Peace out

I was awake pretty early this morning, unable to sleep. Jim has been out of town for a few days, so I let George sleep in my bed, and let me tell you, a tiny little 3-year-old boy can overtake a king size bed in a matter of seconds. So when the kicking would not subside, I relented, allowed being awake to take over, and snapped on the television set. I was thinking, hey, maybe I’ll get to see that moon bombing thing everyone has been talking about.

But instead, one miss Savannah Gutherie of MSNBC told me that SURPRISE! President Obama was the recipient of the Nobel Peace Prize.

nobel-prize

So what is the Nobel prize anyway?

Well, in 1896, one Mr. Alfred Nobel dropped dead (don’t worry, he was old). In life, Mr. Nobel was a chemist and engineer, and an extremely successful manufacturer of armory equipment. He even invented dynamite, something that J.J. Walker was always happy about.

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Mr. Nobel was basically a bizillionaire who made his fortune manufacturing ways to kill people. Eight years prior to his death, a newspaper had incorrectly gotten wind that he had died, and printed an obituary for the still kicking Mr. Nobel, belittling him for his life’s work and referring to him as “the merchant of death.” This apparently struck a nerve with Alfred. So when he finally did go to that big dynamite factory in the sky, he left the bulk of his fortune — $250 million — to the creation of the Nobel Prizes. Those prizes are awarded by the Nobel Foundation, based out of Mr. Nobel’s homeland of Sweden. Each year for the past 108 years, prizes have been awarded for achievements in physics, chemistry, physiology/medicine, literature and, of course, for peace. There’s also a prize for economics, which is apparently not specifically a Nobel Prize but a prize in honor of Alfred Nobel, and when it was established, I guess it caused some grief. But I digress.

According to the Nobel Foundation, “the Nobel Peace Prize has been awarded for work in a wide range of fields including advocacy of human rights, mediation of international conflicts, and arms control.” President Obama was awarded this prestigious prize “for his extraordinary efforts to strengthen international diplomacy and cooperation between peoples.”

Of course, that leaves one big old question — does he really deserve it? I mean, when it comes to Barack Obama, I am definitely a fan. I get his e-mails, I donated to his campaign, and I seriously have his photo hanging on my fridge. But the cutoff date for submitting nominations for the Nobel Peace Prize was just two weeks after the President was sworn in to office. As the fine folks at Saturday Night Live told us last week, Mr. Obama hasn’t really gotten a lot done in his first nine months in office. So what could he possibly have done in his first two weeks to even be considered a nominee? Really? I mean, he sure made me feel all warm and fuzzy inside, but that’s not exactly the criteria for a prize that gives you world-wide acclaim, a fancy diploma, a pretty medal and, of course, a cash prize of roughly a half-million U.S. dollars.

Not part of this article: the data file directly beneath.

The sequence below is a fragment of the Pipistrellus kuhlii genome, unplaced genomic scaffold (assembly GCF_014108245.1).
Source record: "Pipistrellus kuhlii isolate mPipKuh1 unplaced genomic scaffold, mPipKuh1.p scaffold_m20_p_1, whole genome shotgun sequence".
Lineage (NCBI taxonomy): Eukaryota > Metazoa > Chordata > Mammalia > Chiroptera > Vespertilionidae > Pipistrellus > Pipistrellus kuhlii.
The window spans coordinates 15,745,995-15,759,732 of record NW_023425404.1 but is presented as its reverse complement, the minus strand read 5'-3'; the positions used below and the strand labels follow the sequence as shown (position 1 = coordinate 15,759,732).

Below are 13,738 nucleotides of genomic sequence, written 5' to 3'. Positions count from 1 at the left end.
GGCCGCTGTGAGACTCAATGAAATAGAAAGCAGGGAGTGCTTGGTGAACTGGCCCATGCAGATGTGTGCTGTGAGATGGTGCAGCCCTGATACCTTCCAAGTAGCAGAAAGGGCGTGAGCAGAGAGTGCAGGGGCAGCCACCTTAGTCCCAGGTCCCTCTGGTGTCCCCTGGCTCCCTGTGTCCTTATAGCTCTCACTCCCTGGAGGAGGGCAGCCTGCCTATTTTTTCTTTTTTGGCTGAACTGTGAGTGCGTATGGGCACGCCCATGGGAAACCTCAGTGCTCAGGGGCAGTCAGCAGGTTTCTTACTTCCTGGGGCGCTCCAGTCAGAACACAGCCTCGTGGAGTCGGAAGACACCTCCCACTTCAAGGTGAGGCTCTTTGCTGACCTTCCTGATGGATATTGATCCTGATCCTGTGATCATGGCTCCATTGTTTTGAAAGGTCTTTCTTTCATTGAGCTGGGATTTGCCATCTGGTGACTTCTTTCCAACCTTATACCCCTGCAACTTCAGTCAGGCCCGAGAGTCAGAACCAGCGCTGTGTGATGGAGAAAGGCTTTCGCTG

It seems, however, that for the President, this award was granted not for what he has done, but for what he can hopefully do. Essentially, he was given a Nobel Peace Prize because of his campaign promises. That doesn’t sound good. In fact, after the prize was announced, Archbishop Desmond Tutu, who won the prize himself in 1984, said this:

“It’s an award coming near the beginning of the first term of office of a relatively young president that anticipates an even greater contribution towards making our world a safer place for all. It is an award that speaks to the promise of President Obama’s message of hope.”

Holy crap. No pressure, dude.

Of course, plenty of people disagree with the award, starting with the lovelies at the Fox Nation, and continuing, frankly, world wide. It’s not a Republican vs. Democrat thing. Many people of many backgrounds feel that the award was based on an idea of what Obama can do, as opposed to what he has done, which seems to be the purpose of the award. I mean, lots of people “promote” peace. Accomplishing it is a whole different issue.

I worry that this will put an enormous amount of pressure on this President. That in the future, the likes of GleN Beck and Rush Limbaugh and the squinty-eyed Sean Hannity (have I mentioned how much I want to have his Irish heritage revoked — he so does not deserve it) will use it non-stop. Every time something is NOT done, we will hear, “hey, where’s the PEACE PRIZE winner now?” Every time Israel and Palestine toss bombs at each other, Obama will be scrutinized for not “promoting peace” as his prize suggested he could. Afghanistan. Iraq. Iran. The Taliban. Osama bin Laden. Obama’s rivals have a brand new, built-in way to analyze and audit his performance — the man has a Nobel Peace Prize. He should be doing better, they’ll say.

Obama himself was surprised and felt undeserving of the award.

“I will accept this award as a call to action, a call for all nations to confront the common challenges of the 21st century,” Obama said.

Nice try buddy, passing it on as a “world wide” award. But it’s yours. You have to carry it. You can’t pass it along.

I hope he does well. I want him to do well. I have faith that he will do well, yet still, I am worried. I cannot stand the nonstop ill-will wished upon this man, and I hate that this is just an invitation for more.

One thing’s for sure — it sure did eclipse the news that NASA shot the moon this morning.

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